I keep being brought back to the same shitty thoughts. Because of the insane detail I was able to get off my Wife’s phone, I know exactly when she was with him. I can literally go back and remember my entire days, all the things I did those days, the things she and I talked about.

I keep getting hung up on it. I take a few steps forward, then another back. To deal with the anger, pain, suffering, sadness, etc, I have used a combo of Buddhist and Christian ideas. From the Buddhist perspective, I work on meditating on the pain points until I gain comfort then I work to put myself in my Wife’s and John’s (they man she cheated with) shoes. I work to ease not only my suffering but my Wife’s and work to not cause John any additional suffering in his life by interfering with him (basically just letting it drop and leaving him be).

I work to understand what they must have felt, how my Wife must have felt, why she did what she did. From the Christian standpoint, I work to forgive and let it go. I work to empathize. But then I seriously question if I’m just making excuses for both of them. Wrong is wrong.

Is empathizing in this particular scenario the correct path?

Anyway, just a thought. Not meaning to whine or rip off scabs on wounds that have begun to heal. It was more just a question I keep returning to that I wanted to share. I figured you might actually find it intriguing.


My Response to Holden:

My Friend Holden,

I believe the portions of Christianity and Buddhism that you are referencing are the appropriate ones and perhaps the strongest assets both philosophies have to offer.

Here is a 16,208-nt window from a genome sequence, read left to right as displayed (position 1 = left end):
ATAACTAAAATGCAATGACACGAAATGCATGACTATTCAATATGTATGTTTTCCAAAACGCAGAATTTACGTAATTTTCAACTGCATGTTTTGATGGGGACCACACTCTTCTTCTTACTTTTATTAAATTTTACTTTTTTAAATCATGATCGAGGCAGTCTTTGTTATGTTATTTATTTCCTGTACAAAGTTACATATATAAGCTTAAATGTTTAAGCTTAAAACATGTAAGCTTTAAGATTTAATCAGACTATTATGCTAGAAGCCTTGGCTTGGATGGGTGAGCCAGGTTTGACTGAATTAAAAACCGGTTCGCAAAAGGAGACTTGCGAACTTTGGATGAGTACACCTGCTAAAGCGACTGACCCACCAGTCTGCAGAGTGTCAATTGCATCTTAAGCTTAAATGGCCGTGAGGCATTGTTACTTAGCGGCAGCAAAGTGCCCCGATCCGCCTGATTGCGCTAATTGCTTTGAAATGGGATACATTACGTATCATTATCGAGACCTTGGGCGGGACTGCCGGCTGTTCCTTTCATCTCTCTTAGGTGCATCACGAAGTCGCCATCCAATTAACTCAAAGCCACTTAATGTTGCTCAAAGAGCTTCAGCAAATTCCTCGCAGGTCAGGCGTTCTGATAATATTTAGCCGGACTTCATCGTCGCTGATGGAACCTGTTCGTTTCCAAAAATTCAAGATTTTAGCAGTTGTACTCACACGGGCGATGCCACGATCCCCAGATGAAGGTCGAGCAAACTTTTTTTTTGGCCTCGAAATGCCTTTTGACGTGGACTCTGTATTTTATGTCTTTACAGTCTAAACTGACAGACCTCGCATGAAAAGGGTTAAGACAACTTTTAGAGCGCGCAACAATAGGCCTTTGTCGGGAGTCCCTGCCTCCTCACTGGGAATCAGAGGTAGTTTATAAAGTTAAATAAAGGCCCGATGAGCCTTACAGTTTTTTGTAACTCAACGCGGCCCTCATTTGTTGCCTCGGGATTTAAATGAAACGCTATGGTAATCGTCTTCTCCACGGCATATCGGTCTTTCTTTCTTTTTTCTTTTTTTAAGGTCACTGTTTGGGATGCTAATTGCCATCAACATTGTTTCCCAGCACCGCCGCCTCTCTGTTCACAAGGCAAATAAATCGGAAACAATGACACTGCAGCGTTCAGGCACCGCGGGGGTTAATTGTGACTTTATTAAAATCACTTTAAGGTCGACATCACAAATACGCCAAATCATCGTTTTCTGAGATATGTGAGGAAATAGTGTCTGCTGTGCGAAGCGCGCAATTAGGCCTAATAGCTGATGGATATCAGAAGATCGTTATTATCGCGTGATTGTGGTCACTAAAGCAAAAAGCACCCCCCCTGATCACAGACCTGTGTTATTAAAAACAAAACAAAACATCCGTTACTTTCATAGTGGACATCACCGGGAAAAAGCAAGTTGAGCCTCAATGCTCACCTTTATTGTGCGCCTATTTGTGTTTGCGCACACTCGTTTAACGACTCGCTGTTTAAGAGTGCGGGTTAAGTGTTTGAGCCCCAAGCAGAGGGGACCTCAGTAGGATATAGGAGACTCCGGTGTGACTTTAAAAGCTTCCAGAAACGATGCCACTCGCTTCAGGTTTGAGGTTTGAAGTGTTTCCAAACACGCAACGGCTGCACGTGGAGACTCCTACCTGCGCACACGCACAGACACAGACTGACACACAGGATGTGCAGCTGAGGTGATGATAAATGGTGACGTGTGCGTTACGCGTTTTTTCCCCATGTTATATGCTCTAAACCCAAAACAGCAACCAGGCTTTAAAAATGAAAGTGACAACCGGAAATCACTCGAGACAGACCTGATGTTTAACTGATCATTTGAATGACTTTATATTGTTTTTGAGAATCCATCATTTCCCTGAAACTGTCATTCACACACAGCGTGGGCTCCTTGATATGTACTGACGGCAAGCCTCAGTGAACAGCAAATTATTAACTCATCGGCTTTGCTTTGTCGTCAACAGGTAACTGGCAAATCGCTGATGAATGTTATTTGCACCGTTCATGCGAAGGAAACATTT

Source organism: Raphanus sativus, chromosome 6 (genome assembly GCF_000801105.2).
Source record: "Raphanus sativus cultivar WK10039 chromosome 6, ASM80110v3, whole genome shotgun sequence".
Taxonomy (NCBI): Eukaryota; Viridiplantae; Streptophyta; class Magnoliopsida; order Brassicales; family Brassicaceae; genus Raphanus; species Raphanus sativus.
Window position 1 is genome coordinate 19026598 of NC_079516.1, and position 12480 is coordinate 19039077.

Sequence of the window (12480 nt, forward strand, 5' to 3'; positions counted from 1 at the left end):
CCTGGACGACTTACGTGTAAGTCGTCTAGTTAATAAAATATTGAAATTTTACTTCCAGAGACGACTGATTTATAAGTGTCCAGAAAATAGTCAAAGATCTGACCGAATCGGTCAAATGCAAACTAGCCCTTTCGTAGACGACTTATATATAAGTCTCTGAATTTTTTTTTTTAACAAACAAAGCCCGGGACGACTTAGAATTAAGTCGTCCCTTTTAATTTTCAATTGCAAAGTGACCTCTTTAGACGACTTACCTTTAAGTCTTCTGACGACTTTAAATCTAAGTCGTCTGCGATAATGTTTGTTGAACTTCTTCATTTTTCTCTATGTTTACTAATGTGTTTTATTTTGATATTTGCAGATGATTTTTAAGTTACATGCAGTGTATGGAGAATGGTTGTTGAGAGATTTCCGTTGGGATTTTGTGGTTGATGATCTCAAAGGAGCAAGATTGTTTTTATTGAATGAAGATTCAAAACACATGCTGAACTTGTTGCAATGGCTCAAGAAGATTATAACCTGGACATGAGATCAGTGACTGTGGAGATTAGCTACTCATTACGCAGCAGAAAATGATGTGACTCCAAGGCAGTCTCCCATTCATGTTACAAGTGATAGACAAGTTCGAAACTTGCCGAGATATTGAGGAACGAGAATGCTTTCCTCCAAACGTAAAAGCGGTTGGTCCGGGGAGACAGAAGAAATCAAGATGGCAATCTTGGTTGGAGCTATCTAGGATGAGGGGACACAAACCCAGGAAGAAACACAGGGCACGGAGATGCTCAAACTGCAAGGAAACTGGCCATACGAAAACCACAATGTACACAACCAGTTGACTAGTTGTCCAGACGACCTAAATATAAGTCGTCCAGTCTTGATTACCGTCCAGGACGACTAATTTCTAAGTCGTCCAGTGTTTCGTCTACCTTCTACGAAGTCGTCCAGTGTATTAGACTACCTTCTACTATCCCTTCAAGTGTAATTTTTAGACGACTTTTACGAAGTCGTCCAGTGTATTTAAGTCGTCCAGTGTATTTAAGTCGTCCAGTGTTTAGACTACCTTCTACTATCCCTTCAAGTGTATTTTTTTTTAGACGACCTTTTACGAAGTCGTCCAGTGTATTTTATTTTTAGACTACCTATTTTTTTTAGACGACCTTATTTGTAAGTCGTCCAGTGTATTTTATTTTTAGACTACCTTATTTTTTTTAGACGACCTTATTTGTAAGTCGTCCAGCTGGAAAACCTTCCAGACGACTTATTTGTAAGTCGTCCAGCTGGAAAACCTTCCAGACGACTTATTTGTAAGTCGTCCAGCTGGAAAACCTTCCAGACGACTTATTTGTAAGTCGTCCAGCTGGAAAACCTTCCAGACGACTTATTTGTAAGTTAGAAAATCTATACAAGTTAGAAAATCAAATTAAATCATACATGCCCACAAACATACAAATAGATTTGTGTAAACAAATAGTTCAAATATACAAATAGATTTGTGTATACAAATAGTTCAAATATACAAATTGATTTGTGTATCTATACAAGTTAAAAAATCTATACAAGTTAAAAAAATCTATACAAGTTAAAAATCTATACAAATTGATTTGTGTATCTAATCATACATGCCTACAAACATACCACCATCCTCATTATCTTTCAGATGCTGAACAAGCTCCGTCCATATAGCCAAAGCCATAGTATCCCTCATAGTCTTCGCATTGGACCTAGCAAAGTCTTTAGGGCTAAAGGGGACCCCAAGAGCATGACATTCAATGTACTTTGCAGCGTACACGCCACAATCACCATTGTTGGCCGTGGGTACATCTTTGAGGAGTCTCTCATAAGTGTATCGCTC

Forgiveness and meditation are tools that help you mentally adjust, not for your Wife’s and John’s benefit, but for your own healing. Ultimately you cannot heal and move forward without letting go of the past. You cannot let go of the past until you have forgiven. You cannot forgive until you utilize logic an reason to empathize and understand their situation.

This is the process – to gain understanding of all facets of the situation and become a master of it. Once you have mastered the situation, you can control it, let go of it, and move on. These are the reasons that forgiveness, meditation, and empathy are cornerstones of a healthy mind and spirit.

You shouldn’t make excuses for you Wife, but it is okay to empathize with her plight (for the reasons mentioned above). Excuses imply that you apply blame to yourself or on others and do not hold your Wife accountable while empathy implies that you hold her accountable for her actions, but apply higher game to truly understand the situation – thus have the capacity to move on.